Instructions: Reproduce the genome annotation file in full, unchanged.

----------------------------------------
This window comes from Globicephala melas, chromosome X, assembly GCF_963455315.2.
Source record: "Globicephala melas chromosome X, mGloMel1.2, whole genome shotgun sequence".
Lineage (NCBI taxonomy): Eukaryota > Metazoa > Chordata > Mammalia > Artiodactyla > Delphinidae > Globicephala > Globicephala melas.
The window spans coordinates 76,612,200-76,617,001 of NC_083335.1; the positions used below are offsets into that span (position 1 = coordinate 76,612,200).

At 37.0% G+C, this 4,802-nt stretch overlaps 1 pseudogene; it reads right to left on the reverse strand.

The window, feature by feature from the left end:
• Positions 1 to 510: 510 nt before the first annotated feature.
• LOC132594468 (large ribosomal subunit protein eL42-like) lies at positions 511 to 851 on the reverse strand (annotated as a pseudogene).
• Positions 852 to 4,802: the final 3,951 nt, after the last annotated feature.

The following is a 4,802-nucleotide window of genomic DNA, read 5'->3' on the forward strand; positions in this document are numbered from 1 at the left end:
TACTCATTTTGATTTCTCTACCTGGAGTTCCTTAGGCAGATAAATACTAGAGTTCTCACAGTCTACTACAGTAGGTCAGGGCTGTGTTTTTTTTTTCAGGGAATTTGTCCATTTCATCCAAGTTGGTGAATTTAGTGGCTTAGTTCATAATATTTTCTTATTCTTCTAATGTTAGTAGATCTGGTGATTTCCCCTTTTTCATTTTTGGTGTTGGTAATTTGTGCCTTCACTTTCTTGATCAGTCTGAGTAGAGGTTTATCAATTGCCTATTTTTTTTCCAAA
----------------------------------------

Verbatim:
This window comes from Globicephala melas, chromosome X, assembly GCF_963455315.2.
Source record: "Globicephala melas chromosome X, mGloMel1.2, whole genome shotgun sequence".
Lineage (NCBI taxonomy): Eukaryota > Metazoa > Chordata > Mammalia > Artiodactyla > Delphinidae > Globicephala > Globicephala melas.
The window spans coordinates 76,612,200-76,617,001 of NC_083335.1; the positions used below are offsets into that span (position 1 = coordinate 76,612,200).

At 37.0% G+C, this 4,802-nt stretch overlaps 1 pseudogene; it reads right to left on the reverse strand.

The window, feature by feature from the left end:
• Positions 1 to 510: 510 nt before the first annotated feature.
• LOC132594468 (large ribosomal subunit protein eL42-like) lies at positions 511 to 851 on the reverse strand (annotated as a pseudogene).
• Positions 852 to 4,802: the final 3,951 nt, after the last annotated feature.

The following is a 4,802-nucleotide window of genomic DNA, read 5'->3' on the forward strand; positions in this document are numbered from 1 at the left end:
TACTCATTTTGATTTCTCTACCTGGAGTTCCTTAGGCAGATAAATACTAGAGTTCTCACAGTCTACTACAGTAGGTCAGGGCTGTGTTTTTTTTTTCAGGGAATTTGTCCATTTCATCCAAGTTGGTGAATTTAGTGGCTTAGTTCATAATATTTTCTTATTCTTCTAATGTTAGTAGATCTGGTGATTTCCCCTTTTTCATTTTTGGTGTTGGTAATTTGTGCCTTCACTTTCTTGATCAGTCTGAGTAGAGGTTTATCAATTGCCTATTTTTTTTCCAAA